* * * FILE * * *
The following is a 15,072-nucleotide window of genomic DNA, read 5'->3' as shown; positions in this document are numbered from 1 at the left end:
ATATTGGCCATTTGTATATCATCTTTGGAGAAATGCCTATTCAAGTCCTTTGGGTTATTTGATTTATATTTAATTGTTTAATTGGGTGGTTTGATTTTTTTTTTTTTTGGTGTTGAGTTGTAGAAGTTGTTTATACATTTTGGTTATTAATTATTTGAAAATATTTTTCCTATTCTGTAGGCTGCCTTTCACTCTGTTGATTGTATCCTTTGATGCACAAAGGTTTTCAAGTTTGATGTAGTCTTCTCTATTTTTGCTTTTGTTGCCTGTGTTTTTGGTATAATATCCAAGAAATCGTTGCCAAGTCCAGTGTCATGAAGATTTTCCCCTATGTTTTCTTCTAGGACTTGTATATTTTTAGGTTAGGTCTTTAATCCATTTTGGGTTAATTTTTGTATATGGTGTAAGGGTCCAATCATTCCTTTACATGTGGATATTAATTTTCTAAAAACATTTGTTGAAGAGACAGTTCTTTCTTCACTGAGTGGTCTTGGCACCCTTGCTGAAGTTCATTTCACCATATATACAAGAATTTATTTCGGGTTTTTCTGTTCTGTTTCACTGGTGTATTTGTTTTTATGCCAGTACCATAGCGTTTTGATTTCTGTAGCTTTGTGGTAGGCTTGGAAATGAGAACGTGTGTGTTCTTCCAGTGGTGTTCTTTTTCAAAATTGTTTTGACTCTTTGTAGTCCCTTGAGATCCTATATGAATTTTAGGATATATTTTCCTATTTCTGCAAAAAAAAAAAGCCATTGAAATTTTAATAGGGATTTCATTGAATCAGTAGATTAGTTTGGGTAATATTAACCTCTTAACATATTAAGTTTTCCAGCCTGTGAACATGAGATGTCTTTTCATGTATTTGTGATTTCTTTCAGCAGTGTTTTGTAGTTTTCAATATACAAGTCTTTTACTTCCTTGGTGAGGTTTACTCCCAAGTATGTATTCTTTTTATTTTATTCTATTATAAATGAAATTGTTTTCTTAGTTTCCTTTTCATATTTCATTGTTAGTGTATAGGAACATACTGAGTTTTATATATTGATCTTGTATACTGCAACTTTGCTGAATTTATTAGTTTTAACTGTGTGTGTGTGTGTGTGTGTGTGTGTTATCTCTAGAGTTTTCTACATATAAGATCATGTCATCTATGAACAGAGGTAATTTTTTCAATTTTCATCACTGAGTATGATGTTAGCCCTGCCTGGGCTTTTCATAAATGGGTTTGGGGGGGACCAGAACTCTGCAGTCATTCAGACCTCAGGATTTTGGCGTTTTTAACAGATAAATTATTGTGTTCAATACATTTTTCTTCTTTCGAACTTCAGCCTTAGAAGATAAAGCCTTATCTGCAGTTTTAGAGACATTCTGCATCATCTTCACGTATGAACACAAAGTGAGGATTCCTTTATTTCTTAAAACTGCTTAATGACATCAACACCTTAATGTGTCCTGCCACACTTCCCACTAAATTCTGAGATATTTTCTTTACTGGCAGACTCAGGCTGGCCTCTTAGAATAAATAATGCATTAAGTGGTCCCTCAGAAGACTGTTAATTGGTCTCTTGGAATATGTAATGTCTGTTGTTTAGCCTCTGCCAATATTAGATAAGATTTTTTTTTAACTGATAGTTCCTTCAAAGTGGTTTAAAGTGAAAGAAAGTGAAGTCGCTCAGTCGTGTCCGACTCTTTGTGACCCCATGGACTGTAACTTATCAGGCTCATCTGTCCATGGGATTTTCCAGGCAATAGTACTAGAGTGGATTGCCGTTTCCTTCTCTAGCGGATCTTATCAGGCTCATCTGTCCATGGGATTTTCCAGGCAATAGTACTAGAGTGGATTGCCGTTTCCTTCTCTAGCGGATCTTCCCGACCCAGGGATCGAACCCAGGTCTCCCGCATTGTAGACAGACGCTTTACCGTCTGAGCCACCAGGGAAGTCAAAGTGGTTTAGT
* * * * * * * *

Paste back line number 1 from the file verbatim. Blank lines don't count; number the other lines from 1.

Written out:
The following is a 15,072-nucleotide window of genomic DNA, read 5'->3' as shown; positions in this document are numbered from 1 at the left end: